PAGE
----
Some plants are so ubiquitous and unassuming that we can see them almost every day without taking a moment to understand and appreciate them. Inkberry, Ilex glabra (L.) Gray, is one such species. A species of holly, it is valuable as a cold-hardy broadleaf evergreen, and the small stature and form of this species lends itself well to foundation plantings at residences, as well as more formal displays at businesses, the entrances to housing developments, and foundation plantings at home residences. Indeed, the ability of this species to retain its foliage and provide greenery deep into the winter season, even in northern areas, is an extremely valuable asset.
Although it may not look like a stereotypical holly to many observers, inkberry is exactly that. Hollies have gained wide familiarity due to the use of American (I. opaca Aiton) and English (I. aquifolium L.) hollies in holiday decorations. By contrast, inkberry has small, often obscurely-toothed oval leaves and purple to black fruits, for which it is named. Inkberry is not closely related to the group of hollies known for their spiny evergreen leaves and display of scarlet berries; instead, it belongs to a small clade of primarily central and South American species, with only two representatives stretching up to the Atlantic coast of the United States. A third representative of this group and close relative in the United States, the aptly named Ilex anomala, is native to Hawaii. These close tropical affinities make the cold-hardiness of inkberry both surprising and impressive, and the species occurs naturally along the eastern U.S. coast from gulf Texas all the way up to Nova Scotia.
In nature, inkberry is primarily a riparian species that is common in low wetlands, especially near the coast. While it is said to prefer acid soils and often grows upon/within them in native habitats, I have not observed any malnutrition effects such as chlorosis on cultivated plants where the soil is likely far more alkaline than those of its native haunts. Inkberry is a suckering shrub usually no taller than 10-feet in height; spreading by rhizomes, it can take advantage of disturbances such as fire by sprouting vigorously afterwards. The dense growth of inkberry colonies provides valuable habitat for many animals, and like other hollies the fruits are an important source of winter calories for many species. While the berries of holly species are inedible to humans, they are valuable as a late-season survival food near the end of winter.
In the landscape, inkberry is often touted as being resistant to deer browse, but in nature it is an adequate source of browse for white-tailed deer, especially in the winter (FS). In my experience, evergreen trees often become magnets for browse in northern areas, as they stand out like a sore (green) thumb late in the season. In areas with large deer populations, even species that are marginal sources of browse may be heavily damaged. While inkberry is not a deer “favorite” it is not viewed as marginal by the deer and I have seen it browsed heavily in New York, Pennsylvania, and West Virginia landscapes.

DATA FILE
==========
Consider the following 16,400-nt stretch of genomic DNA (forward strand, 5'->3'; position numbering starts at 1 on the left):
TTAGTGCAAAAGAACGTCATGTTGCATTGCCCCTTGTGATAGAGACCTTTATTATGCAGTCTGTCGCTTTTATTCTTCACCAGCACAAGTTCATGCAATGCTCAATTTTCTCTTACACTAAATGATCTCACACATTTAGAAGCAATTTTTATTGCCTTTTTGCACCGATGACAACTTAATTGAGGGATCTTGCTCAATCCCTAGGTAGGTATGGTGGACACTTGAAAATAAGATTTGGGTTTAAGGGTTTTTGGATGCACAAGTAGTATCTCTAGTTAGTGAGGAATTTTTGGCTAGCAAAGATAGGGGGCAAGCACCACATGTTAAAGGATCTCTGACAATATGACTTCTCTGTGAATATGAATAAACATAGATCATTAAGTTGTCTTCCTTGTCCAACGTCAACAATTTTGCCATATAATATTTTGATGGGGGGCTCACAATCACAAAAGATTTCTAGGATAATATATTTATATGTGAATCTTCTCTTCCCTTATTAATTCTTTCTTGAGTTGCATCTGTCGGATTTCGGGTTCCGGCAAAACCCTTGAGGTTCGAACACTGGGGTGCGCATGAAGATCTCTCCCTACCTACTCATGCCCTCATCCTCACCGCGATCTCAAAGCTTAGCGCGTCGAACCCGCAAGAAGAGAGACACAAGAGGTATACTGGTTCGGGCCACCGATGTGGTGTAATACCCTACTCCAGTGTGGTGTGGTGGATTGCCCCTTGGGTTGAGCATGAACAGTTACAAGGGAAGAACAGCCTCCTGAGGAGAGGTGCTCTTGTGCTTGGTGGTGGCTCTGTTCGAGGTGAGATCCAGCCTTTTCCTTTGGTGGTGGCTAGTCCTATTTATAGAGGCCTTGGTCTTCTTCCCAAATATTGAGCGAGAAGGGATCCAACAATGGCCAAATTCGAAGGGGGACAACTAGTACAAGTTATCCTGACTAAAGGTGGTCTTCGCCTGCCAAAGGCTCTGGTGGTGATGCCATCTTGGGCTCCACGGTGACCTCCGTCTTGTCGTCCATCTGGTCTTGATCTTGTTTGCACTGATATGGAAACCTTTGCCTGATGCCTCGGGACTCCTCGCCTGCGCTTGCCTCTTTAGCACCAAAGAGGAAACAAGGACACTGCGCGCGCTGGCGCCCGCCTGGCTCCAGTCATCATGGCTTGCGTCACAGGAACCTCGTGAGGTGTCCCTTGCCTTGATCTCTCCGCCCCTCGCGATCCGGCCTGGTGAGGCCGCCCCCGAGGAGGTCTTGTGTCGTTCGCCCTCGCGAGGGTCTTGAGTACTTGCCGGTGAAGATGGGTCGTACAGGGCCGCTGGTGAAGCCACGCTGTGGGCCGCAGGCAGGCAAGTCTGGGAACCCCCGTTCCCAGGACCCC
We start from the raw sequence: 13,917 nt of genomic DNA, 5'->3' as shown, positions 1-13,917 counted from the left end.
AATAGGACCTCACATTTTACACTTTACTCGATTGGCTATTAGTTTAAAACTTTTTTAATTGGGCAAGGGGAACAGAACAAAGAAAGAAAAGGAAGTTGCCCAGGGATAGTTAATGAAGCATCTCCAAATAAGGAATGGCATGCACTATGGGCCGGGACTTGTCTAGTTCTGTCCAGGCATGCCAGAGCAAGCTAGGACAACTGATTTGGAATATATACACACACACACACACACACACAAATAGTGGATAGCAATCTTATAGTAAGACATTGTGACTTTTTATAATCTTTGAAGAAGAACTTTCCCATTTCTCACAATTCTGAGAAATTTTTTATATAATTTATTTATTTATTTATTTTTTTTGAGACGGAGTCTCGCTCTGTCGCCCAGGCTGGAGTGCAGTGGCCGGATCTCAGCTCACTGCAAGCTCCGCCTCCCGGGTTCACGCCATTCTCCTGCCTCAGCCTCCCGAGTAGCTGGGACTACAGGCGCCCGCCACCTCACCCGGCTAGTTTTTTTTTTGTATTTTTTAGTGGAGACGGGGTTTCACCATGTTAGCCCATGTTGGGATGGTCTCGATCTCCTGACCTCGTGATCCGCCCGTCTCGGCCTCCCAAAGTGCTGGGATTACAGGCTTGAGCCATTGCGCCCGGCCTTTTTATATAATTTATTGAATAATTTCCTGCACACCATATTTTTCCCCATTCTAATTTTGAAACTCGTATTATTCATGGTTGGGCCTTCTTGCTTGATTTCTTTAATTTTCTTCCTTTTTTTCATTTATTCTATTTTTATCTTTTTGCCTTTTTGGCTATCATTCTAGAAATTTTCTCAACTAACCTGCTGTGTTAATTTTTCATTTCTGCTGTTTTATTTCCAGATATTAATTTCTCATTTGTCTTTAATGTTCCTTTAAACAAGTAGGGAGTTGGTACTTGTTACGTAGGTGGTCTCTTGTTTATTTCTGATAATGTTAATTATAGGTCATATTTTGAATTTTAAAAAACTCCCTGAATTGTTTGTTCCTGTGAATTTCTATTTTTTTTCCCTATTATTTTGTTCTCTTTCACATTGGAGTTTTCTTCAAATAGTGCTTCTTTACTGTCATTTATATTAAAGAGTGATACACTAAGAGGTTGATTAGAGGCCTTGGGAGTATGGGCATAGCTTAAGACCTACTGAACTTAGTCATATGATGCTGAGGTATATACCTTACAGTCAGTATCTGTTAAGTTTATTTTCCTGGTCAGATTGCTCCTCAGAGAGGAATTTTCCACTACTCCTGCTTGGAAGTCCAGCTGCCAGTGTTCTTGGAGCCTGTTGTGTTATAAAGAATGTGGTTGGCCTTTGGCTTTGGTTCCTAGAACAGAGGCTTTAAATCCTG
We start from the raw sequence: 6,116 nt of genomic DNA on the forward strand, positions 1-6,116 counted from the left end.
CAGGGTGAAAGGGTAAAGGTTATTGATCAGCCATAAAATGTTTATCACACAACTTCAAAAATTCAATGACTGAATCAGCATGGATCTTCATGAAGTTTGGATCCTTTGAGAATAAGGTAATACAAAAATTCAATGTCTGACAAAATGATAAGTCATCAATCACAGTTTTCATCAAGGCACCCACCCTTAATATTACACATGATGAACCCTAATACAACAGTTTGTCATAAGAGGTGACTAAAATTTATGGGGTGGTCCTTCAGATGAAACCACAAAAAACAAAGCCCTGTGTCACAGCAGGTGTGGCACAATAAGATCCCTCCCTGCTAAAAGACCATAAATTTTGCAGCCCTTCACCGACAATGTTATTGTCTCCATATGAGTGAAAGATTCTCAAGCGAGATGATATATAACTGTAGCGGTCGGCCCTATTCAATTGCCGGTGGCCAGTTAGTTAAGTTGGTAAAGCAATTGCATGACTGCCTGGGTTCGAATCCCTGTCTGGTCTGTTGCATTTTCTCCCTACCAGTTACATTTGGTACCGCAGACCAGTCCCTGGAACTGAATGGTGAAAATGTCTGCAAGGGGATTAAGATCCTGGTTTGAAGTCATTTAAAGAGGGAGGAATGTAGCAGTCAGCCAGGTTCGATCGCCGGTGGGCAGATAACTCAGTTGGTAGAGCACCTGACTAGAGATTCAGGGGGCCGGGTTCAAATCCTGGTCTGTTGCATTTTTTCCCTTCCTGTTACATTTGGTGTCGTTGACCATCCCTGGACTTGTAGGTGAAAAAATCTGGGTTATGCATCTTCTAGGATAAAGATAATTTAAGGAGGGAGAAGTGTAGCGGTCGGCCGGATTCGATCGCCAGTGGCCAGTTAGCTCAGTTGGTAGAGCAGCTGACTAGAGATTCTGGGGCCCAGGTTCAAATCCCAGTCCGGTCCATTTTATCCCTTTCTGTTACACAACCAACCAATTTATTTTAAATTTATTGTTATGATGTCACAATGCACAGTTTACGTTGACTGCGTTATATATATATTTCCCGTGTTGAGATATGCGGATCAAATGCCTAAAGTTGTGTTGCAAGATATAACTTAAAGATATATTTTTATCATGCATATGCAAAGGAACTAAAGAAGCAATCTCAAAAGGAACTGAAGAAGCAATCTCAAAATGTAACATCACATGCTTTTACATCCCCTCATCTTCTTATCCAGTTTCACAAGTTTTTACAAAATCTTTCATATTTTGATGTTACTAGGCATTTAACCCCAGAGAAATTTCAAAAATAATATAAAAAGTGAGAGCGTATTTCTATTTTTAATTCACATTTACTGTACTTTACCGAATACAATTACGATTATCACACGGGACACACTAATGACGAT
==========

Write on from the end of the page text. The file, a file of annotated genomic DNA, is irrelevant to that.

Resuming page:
As an ornamental, inkberry has several valuable qualities. There are few cold-hardy broadleaf evergreen species capable of surviving in the American Midwest and Northeast, and many are so battered by winter conditions that they are hardly attractive. Inkberry is an exception and has been the subject of breeding and selection work since at least the 1930s. Depending on the seed source, some inkberries can tolerate temperatures lower than -20°F and -30°F. It is perhaps most similar in landscape attributes to the widely planted and non-native boxwoods (Buxus). Unlike many boxwoods, inkberry does not produce an unpleasant odor when sheared and is also less prune to ugly discoloration during the winter months. Most inkberry clones will discolor to some degree in winter, especially in more northern areas, but this often takes the form of an attractive bronze to purple shade that can actually be showy. Some plants tend to become “leggy,” and much breeding and selection work has focused on identifying clones that are more compact and less likely to exhibit this trait.
Like other hollies, inkberry is dioecious, meaning that male and female flowers occur on different plants and one plant of each gender must be present for fruit set. While this is a horticultural disadvantage for other hollies, inkberry is not generally planted for its fruit display; the generally purple or purple-black berries don’t pack the ornamental punch of other hollies, and the species is typically planted for its evergreen nature, dense habit, and pleasing form. There are a few exceptions, however; white-fruited clones have occasionally been found and some of these have been selected for ornamental use, although they probably fall more into the category of being curiosities. One drawback of the species is that it can be vulnerable to phytophthora.
While inkberry has many ornamental attributes, it is also an excellent plant for naturalization, restoration, and permaculture. Inkberry tolerates a wide range of soil pH and soil moisture levels, as long as conditions are not too extreme in one direction or another. The honey produced from inkberry is considered to be high-quality, and it fits well in mixed plantings designed to support pollinators. As noted above, the fruits can be an important late-season food source for many animals, especially birds. Although it is not a particularly close relative of another famous holly, yerba-maté (I. paraguariensis A.St.-Hil.), its leaves also contain caffeine and can be harvested for tea.